May 10, 2021

ESCAPE FROM FORT BRAVO and the Archaic Enemy

1953 / 98 min


Review by Mr. Paws😼

Even though John Sturges is one of my favorite directors from the classic era, I’ll be the first to concede he was sometimes inconsistent and Escape from Fort Bravo doesn’t rank among his best. He knows his way around a horse and as westerns go, it’s certainly watchable, but we sure ain’t talkin’ The Magnificent Seven, here.

Time hasn’t been quite so kind to this one, either, and not just because of its depiction of Native-Americans as screaming, bloodthirsty savages. Plenty o’ westerns are guilty of that, though this one tends to abuse the practice more than most. Serving ‘em up as a common enemy for Union and Confederate armies to team-up against is a pretty archaic concept. If this were remade today, the South would likely be the bad guys.

But hey...context...I get it. What really dates the film is primarily aesthetic. There are some fine Death Valley locations (especially during the final act), but all-too-often, it’s obvious much of the film was shot on studio sets and the visual disparity between the two is jarring. I dunno...maybe that’s partially due to the Blu-ray transfer, or that it was shot in “Ansco Color.” Whatever the case, it sometimes sucks our attention from the story, which actually ain't half bad.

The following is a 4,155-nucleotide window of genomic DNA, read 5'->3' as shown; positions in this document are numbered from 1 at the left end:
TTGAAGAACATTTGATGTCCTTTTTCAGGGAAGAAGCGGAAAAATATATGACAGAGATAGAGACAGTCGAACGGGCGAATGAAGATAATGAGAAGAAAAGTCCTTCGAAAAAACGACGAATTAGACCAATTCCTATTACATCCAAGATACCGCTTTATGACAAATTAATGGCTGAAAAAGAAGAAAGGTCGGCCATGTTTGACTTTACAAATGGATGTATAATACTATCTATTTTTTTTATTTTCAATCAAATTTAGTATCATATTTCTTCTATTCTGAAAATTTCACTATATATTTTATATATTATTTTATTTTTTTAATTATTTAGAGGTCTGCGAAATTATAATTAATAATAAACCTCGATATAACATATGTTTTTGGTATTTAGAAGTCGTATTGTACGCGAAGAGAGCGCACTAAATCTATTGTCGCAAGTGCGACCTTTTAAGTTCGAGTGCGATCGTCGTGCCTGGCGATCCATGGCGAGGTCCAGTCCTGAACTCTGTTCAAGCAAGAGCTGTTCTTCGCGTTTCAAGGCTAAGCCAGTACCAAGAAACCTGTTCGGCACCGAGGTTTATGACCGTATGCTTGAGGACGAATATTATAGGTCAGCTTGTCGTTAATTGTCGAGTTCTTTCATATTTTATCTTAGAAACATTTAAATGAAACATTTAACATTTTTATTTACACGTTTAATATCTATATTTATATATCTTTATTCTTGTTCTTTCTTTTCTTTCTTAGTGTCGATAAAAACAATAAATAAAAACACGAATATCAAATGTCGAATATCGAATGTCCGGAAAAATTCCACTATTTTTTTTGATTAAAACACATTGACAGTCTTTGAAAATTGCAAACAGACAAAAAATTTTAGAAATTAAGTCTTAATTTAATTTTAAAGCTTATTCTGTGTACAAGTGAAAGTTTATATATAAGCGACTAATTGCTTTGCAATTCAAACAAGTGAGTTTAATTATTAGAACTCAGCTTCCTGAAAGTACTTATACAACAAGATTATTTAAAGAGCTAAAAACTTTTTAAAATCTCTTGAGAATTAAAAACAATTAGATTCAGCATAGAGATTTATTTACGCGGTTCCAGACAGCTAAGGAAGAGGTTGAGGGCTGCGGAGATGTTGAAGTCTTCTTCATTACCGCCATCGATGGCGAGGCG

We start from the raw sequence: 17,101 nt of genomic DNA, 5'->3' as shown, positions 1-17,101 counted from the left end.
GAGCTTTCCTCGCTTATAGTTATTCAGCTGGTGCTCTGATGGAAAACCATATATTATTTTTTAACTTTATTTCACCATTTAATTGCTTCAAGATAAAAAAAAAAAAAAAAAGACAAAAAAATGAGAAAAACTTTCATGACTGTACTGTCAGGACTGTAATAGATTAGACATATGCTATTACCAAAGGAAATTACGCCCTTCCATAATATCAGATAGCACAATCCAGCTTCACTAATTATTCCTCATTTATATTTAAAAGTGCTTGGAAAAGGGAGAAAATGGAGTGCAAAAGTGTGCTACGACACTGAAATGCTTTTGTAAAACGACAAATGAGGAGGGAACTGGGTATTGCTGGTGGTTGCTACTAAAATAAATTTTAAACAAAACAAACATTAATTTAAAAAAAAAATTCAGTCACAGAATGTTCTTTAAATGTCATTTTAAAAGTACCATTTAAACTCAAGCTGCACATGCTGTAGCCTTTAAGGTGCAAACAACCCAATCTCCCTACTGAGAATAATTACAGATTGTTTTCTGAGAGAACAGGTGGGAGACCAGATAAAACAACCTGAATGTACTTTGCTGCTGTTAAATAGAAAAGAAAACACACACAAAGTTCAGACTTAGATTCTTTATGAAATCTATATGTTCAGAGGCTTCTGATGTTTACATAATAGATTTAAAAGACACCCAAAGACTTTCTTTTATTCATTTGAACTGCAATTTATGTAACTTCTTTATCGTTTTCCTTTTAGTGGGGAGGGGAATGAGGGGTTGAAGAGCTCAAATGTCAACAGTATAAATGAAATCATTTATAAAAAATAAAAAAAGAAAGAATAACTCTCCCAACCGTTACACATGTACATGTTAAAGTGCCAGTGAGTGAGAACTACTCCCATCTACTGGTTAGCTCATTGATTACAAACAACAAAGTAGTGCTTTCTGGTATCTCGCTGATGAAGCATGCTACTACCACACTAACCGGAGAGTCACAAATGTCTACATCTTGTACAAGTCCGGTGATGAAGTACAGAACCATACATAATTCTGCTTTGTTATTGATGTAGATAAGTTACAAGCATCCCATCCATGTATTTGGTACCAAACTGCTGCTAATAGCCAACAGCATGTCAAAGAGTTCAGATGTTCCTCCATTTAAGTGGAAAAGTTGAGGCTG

"Shootin' blanks again, honey?"

William Holden plays Captain Roper, a hard-nosed Union commander of a Civil War prison camp who generally treats his captured Confederates pretty well...unless they try to escape, of course. However, escape is exactly what Captain Marsh (John Forsythe) has in-mind. Part of his plan involves using ex-lover Carla Forester (Eleanor Parker) to distract Roper with her wares, which sort-of makes her a western femme fatale. 

Though the two end up falling in love, Eleanor, Marsh and a few other Confederate soldiers manage to escape to the desert....a monumentally bad idea because - all together now - it’s Indian Country! Roper sets-out to bring them back, but once he finds them, they all become trapped in a small gully, surrounded by gobs of whooping, hollering Indians (who are mostly just faceless cannon fodder).

The resulting stand-off is the highlight of the film, mainly because we’re never sure who’s gonna live or die. Elsewhere, the performances and direction are decent, though everyone on both sides of the camera have done far better work elsewhere. Ultimately, Escape from Fort Bravo is a product of its era...watchable, but not particularly memorable.



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